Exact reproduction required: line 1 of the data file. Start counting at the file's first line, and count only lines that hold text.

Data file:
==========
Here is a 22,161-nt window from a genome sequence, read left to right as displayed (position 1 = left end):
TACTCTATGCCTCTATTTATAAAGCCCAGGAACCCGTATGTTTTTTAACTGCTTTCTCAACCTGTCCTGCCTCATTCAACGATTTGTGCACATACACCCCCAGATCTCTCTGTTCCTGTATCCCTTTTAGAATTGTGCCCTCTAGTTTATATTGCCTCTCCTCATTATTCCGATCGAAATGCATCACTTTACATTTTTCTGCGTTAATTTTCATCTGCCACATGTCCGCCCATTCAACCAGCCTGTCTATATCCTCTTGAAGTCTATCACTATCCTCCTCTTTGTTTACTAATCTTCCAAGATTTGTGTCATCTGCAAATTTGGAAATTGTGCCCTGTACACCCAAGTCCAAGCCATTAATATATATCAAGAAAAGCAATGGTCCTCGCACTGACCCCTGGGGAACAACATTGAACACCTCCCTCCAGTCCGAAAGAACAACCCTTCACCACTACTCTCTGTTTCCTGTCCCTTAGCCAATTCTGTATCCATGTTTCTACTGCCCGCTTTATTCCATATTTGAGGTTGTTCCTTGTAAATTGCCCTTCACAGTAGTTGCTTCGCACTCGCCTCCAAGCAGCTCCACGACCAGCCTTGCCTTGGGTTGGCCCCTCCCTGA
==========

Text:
Here is a 22,161-nt window from a genome sequence, read left to right as displayed (position 1 = left end):